This year I was lucky enough to attend the 1st day of the FOWA conference. With experience of language-specific technical conferences, I was expecting talks of the same calibre as I have seen at PHP events, but geared towards front-end technologies. However I was a little disappointed. The conference was aimed mainly at business people, with most talks delivered at a high-level, focusing on trends in the industry. I saw very little code throughout the day.

Easily the most interesting talks I saw were two about HTML5 and related technologies: Michael Mahemoff’s HTML5: The Platform Apps Have Been Waiting For and Bruce Lawson’s impromptu talk, Standards Yay!

Both talks stressed using HTML5 as a platform for web applications. Bruce Lawson quoted Ian Hickson, saying that HTML5 was “in direct competition with other technologies invented for applications deployed over the web, in particular Flash and Silverlight”. The message of his talk was that the web was too vital to be in the hands of any one vendor. He did a whirlwind tour of the new mark-up elements and APIs available in HTML5.

Two interesting initiatives he mentioned were W3C widgets and W3C DAP. W3C widgets enable developers to package up applications as a single file and run them through a browser, but without the chrome, essentially mimicking a native application. W3C DAP is a set of APIs that widgets and websites will be able to use to interact with applications and data native to the device, such as contacts, calendars, media-capture devices and messaging (email/SMS).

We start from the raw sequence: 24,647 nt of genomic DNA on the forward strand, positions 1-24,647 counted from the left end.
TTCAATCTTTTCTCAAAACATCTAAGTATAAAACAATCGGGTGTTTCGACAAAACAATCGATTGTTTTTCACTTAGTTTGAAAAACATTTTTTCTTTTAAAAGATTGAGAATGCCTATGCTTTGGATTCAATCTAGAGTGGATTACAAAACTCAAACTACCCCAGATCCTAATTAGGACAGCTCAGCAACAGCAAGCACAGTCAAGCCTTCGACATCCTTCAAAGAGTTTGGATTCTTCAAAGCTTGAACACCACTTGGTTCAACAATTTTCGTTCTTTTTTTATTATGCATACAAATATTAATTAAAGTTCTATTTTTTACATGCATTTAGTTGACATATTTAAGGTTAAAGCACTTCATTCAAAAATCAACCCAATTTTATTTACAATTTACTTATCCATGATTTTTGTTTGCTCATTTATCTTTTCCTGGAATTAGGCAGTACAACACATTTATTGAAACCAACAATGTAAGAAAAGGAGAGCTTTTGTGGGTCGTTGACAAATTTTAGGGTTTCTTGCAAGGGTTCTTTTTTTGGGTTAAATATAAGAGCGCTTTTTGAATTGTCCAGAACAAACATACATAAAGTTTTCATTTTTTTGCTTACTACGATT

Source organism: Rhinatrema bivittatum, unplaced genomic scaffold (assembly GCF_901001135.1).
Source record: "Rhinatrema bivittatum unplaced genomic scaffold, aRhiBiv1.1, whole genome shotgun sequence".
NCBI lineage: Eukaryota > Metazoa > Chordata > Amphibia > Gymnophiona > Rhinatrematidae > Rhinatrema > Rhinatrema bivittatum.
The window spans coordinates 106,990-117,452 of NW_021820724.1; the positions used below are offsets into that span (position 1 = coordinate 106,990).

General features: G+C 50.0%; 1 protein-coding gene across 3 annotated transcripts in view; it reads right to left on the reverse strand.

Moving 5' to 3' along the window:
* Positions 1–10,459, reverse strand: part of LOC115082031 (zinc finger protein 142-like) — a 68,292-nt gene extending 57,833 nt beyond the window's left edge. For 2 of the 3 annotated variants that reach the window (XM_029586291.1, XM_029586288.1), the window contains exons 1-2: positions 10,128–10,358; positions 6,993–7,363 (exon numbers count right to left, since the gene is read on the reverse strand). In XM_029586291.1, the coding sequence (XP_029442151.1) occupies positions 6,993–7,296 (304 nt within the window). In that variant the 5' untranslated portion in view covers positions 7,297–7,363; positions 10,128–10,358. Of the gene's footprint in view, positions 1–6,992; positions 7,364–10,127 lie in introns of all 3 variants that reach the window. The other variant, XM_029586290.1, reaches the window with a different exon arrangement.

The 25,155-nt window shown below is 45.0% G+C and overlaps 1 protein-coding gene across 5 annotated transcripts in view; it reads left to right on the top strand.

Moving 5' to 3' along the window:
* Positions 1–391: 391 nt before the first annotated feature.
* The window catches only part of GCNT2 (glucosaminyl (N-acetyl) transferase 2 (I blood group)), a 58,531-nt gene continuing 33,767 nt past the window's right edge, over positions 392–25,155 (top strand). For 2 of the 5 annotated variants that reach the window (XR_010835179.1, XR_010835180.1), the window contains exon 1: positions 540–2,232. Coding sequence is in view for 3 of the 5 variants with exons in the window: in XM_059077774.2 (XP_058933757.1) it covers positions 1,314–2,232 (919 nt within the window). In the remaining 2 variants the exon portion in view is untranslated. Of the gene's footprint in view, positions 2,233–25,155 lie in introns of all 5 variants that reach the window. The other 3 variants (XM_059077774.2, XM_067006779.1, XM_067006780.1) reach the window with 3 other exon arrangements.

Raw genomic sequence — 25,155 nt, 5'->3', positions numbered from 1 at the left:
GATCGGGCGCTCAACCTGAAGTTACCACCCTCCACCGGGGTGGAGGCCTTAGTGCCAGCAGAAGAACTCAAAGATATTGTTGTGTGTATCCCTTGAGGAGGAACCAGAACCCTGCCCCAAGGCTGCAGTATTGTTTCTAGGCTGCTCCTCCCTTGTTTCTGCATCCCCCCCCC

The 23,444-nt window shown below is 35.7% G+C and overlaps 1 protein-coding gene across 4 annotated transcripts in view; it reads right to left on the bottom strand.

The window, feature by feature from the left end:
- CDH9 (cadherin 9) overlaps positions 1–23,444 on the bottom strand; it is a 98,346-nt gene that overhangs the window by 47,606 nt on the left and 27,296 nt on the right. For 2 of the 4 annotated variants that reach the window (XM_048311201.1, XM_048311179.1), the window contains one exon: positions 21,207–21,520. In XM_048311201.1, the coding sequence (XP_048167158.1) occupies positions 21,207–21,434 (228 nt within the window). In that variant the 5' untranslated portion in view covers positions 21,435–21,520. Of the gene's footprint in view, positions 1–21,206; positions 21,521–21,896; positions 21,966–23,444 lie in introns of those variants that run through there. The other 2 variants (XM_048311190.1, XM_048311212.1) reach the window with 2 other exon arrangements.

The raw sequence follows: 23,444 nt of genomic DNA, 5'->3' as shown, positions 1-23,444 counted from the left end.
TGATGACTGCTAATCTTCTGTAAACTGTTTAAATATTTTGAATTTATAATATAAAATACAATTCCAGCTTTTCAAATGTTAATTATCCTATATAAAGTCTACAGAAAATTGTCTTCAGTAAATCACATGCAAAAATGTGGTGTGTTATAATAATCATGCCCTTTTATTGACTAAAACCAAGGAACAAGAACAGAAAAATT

Michael Mahemoff’s talk looked at the similarities between apps – which he defined as fast applications with a tight focus and rich UI – and web applications and how new HTML5 technologies could bridge the gap between the two and make web applications feel “more appy”. As well as demoing popular Canvas and CSS3 experiments, as examples of great UI, he discussed application caching and the various implementations of client-side storage, including web storage, web SQL databases, indexed databases and file access. The benefits of these technologies include offline use of applications, increased performance when using applications over-the-wire and maintaining state between requests or sessions. Finally, Michael talked about the concept of making web applications installable and the different payment systems becoming available for them. Unsurprisingly, this focused on the Chrome Web Store (he works for Google), which is a platform for selling web applications, similar to the iTunes Store.

Overall, despite a few very good talks, I wouldn’t recommend FOWA to any developer looking for meaty technical content. But definitely check out these emerging front-end technologies and try them out in your projects, especially if you don’t have a requirement to support IE!